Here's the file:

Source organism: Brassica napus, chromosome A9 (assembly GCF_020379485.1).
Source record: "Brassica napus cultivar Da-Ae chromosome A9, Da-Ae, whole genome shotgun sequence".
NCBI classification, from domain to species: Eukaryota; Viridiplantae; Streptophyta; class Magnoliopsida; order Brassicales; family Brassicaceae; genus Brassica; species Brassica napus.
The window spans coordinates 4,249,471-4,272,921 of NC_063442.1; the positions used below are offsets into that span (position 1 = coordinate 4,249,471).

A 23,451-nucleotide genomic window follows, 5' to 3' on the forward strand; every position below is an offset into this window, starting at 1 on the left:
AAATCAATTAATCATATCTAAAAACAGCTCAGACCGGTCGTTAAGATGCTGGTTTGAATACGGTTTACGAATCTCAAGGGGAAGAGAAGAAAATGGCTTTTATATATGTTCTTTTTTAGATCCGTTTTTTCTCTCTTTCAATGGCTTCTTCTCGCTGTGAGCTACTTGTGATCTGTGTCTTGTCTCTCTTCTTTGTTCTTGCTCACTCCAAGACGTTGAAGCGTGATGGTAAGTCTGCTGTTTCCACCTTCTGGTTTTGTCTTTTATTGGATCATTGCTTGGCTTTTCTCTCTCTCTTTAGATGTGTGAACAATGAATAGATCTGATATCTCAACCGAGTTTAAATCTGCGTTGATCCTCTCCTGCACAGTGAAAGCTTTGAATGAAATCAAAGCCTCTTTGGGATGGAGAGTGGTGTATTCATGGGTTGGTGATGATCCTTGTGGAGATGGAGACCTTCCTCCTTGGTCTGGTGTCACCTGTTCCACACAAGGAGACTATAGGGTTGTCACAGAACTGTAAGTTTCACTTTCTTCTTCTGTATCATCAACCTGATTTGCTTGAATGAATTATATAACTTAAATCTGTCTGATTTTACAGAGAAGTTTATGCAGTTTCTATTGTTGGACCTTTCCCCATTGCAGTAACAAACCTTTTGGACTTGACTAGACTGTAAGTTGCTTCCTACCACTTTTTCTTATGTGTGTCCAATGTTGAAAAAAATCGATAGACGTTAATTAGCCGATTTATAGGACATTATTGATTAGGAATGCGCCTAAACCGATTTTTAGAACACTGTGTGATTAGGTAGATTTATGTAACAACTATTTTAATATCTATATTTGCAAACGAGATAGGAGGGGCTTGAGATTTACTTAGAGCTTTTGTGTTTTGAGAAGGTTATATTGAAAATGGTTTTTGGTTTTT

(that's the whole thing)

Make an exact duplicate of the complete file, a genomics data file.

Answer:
Source organism: Brassica napus, chromosome A9 (assembly GCF_020379485.1).
Source record: "Brassica napus cultivar Da-Ae chromosome A9, Da-Ae, whole genome shotgun sequence".
NCBI classification, from domain to species: Eukaryota; Viridiplantae; Streptophyta; class Magnoliopsida; order Brassicales; family Brassicaceae; genus Brassica; species Brassica napus.
The window spans coordinates 4,249,471-4,272,921 of NC_063442.1; the positions used below are offsets into that span (position 1 = coordinate 4,249,471).

A 23,451-nucleotide genomic window follows, 5' to 3' on the forward strand; every position below is an offset into this window, starting at 1 on the left:
AAATCAATTAATCATATCTAAAAACAGCTCAGACCGGTCGTTAAGATGCTGGTTTGAATACGGTTTACGAATCTCAAGGGGAAGAGAAGAAAATGGCTTTTATATATGTTCTTTTTTAGATCCGTTTTTTCTCTCTTTCAATGGCTTCTTCTCGCTGTGAGCTACTTGTGATCTGTGTCTTGTCTCTCTTCTTTGTTCTTGCTCACTCCAAGACGTTGAAGCGTGATGGTAAGTCTGCTGTTTCCACCTTCTGGTTTTGTCTTTTATTGGATCATTGCTTGGCTTTTCTCTCTCTCTTTAGATGTGTGAACAATGAATAGATCTGATATCTCAACCGAGTTTAAATCTGCGTTGATCCTCTCCTGCACAGTGAAAGCTTTGAATGAAATCAAAGCCTCTTTGGGATGGAGAGTGGTGTATTCATGGGTTGGTGATGATCCTTGTGGAGATGGAGACCTTCCTCCTTGGTCTGGTGTCACCTGTTCCACACAAGGAGACTATAGGGTTGTCACAGAACTGTAAGTTTCACTTTCTTCTTCTGTATCATCAACCTGATTTGCTTGAATGAATTATATAACTTAAATCTGTCTGATTTTACAGAGAAGTTTATGCAGTTTCTATTGTTGGACCTTTCCCCATTGCAGTAACAAACCTTTTGGACTTGACTAGACTGTAAGTTGCTTCCTACCACTTTTTCTTATGTGTGTCCAATGTTGAAAAAAATCGATAGACGTTAATTAGCCGATTTATAGGACATTATTGATTAGGAATGCGCCTAAACCGATTTTTAGAACACTGTGTGATTAGGTAGATTTATGTAACAACTATTTTAATATCTATATTTGCAAACGAGATAGGAGGGGCTTGAGATTTACTTAGAGCTTTTGTGTTTTGAGAAGGTTATATTGAAAATGGTTTTTGGTTTTT